BACKGROUND: Lung volume reduction with endobronchial valves can significantly improve functional outcomes in patients with advanced emphysema. The extent and spatial distribution pattern of emphysema shows considerable heterogeneity, which might affect response to endobronchial valve treatment. Our aim was to study the effect of emphysema heterogeneity on change in clinical outcomes after endobronchial valve treatment.
METHODS: Data were collected from our national registry of patients who received endobronchial valve treatment between 2016 and 2020. We assessed the association between the heterogeneity index, absolute difference in destruction between the target and ipsilateral lobe, and relative change in forced expiratory volume in 1 s (FEV 1), residual volume (RV), St George's Respiratory Questionnaire (SGRQ) and 6-min walk distance (6MWD) at 6-week, 6-month and 12-month follow-up.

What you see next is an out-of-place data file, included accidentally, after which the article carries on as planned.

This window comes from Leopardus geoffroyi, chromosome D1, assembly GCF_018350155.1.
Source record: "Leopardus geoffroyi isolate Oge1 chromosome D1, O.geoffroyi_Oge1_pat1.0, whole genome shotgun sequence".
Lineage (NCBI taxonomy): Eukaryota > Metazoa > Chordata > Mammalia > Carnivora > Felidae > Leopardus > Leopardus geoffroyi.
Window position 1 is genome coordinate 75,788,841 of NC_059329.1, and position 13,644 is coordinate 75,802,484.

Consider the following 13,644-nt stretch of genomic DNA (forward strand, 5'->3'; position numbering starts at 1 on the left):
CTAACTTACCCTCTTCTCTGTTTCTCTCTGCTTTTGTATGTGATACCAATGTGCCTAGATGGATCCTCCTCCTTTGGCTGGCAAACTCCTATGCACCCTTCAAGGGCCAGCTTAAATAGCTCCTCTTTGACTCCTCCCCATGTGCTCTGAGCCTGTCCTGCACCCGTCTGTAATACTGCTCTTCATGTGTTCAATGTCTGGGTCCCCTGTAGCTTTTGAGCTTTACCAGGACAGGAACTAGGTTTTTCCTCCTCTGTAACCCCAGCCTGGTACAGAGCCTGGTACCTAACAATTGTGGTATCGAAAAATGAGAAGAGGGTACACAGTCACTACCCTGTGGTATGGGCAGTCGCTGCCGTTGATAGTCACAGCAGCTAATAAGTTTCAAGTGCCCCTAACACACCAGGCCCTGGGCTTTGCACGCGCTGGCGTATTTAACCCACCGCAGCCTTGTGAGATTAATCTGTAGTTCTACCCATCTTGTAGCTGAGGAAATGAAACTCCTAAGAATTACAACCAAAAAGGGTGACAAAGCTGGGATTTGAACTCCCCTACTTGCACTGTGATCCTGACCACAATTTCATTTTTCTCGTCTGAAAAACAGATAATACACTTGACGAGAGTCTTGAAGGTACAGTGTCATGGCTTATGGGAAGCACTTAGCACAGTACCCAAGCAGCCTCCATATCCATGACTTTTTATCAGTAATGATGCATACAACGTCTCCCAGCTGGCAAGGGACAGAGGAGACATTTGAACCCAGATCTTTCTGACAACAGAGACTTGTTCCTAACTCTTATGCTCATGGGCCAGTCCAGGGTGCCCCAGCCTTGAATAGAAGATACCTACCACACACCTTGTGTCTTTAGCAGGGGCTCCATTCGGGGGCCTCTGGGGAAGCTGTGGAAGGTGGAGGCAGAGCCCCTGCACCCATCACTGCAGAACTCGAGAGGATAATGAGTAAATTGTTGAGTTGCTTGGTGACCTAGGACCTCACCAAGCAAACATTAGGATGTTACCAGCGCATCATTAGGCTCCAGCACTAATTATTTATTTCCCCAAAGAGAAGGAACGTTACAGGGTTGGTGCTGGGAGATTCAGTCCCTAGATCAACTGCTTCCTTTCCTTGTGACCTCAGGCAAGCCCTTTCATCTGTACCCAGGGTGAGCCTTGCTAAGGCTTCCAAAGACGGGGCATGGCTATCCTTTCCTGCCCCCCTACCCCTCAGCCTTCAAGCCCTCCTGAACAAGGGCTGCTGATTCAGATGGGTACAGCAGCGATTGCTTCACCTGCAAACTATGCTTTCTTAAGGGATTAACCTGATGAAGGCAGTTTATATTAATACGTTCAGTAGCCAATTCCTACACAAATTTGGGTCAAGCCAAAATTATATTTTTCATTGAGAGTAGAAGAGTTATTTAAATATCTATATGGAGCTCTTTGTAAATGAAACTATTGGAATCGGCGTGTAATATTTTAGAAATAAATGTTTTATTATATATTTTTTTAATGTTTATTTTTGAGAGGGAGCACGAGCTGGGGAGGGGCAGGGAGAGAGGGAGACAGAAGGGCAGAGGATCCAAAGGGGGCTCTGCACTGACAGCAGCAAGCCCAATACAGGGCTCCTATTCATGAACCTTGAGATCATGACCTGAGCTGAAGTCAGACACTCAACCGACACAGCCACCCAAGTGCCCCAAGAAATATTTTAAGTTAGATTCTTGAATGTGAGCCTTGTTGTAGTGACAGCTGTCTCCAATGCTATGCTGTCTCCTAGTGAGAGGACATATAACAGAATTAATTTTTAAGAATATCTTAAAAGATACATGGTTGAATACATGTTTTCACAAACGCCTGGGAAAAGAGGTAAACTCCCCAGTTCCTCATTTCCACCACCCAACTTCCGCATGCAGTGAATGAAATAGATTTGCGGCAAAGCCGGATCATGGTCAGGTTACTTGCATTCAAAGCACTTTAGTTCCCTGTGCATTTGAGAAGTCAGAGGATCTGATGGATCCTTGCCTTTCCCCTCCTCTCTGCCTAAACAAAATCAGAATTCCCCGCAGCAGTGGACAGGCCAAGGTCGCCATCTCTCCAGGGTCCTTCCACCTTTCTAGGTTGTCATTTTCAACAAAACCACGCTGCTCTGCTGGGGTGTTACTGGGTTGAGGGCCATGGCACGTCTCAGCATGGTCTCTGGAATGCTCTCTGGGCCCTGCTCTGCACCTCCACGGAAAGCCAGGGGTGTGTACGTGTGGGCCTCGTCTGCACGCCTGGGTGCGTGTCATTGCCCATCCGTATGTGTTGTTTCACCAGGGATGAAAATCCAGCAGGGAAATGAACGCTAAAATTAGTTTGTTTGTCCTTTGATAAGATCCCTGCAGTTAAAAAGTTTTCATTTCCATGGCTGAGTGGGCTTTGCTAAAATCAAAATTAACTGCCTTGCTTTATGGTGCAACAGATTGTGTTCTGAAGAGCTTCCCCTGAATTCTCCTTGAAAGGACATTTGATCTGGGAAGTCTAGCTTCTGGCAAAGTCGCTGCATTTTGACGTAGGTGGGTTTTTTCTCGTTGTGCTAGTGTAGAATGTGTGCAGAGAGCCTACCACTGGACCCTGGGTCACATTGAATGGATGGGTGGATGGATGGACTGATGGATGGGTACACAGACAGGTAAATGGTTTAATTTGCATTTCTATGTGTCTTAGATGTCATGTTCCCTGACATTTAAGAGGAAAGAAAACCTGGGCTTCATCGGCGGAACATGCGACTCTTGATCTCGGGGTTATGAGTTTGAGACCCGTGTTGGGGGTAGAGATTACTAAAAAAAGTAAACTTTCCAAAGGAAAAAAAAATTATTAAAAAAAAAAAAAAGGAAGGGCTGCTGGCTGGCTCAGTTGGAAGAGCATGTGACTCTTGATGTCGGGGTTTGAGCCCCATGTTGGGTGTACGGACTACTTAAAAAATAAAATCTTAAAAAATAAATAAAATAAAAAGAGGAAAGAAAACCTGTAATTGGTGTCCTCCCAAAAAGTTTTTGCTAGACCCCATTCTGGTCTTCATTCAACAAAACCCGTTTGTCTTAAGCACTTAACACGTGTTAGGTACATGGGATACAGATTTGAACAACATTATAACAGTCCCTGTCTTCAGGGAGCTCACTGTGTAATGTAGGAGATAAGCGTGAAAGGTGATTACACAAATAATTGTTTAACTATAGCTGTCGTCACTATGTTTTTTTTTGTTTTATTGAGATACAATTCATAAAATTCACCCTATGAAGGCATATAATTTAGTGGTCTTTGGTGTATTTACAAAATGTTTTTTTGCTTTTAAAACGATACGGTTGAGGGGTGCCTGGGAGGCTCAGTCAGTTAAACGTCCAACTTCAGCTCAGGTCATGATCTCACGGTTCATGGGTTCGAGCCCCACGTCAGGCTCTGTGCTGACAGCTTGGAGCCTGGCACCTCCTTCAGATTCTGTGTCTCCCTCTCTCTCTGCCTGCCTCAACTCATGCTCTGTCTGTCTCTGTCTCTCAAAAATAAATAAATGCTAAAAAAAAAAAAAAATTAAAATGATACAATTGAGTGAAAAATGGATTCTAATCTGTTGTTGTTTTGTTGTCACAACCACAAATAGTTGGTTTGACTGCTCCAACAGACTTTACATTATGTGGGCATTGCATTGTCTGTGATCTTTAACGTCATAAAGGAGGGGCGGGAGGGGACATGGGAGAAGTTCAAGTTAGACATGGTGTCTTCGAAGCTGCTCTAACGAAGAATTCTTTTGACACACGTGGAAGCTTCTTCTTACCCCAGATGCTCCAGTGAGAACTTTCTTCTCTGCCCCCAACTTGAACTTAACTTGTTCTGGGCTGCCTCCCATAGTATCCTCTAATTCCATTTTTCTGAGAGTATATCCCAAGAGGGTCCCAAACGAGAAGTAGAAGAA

RESULTS: In total, 236 patients were included. Heterogeneity index was significantly associated with improvements in FEV 1, RV and 6MWD at all follow-up visits, and in SGRQ at the 6- and 12-month follow-up visits. The majority of patients, independent of heterogeneity index, showed clinically meaningful improvements based on minimal important difference thresholds.
CONCLUSIONS: Heterogeneity index influences the degree of clinical improvement after endobronchial valve treatment where in general a more heterogeneous distribution translates to larger improvements. However, patients with a more homogeneous distribution also showed clinically meaningful improvements. Therefore, we believe emphysema heterogeneity alone should not be used as a decisive patient selection criterion, but should be weighed in the context of all other relevant patient and target lobe characteristics when deciding on a patient's treatment eligibility.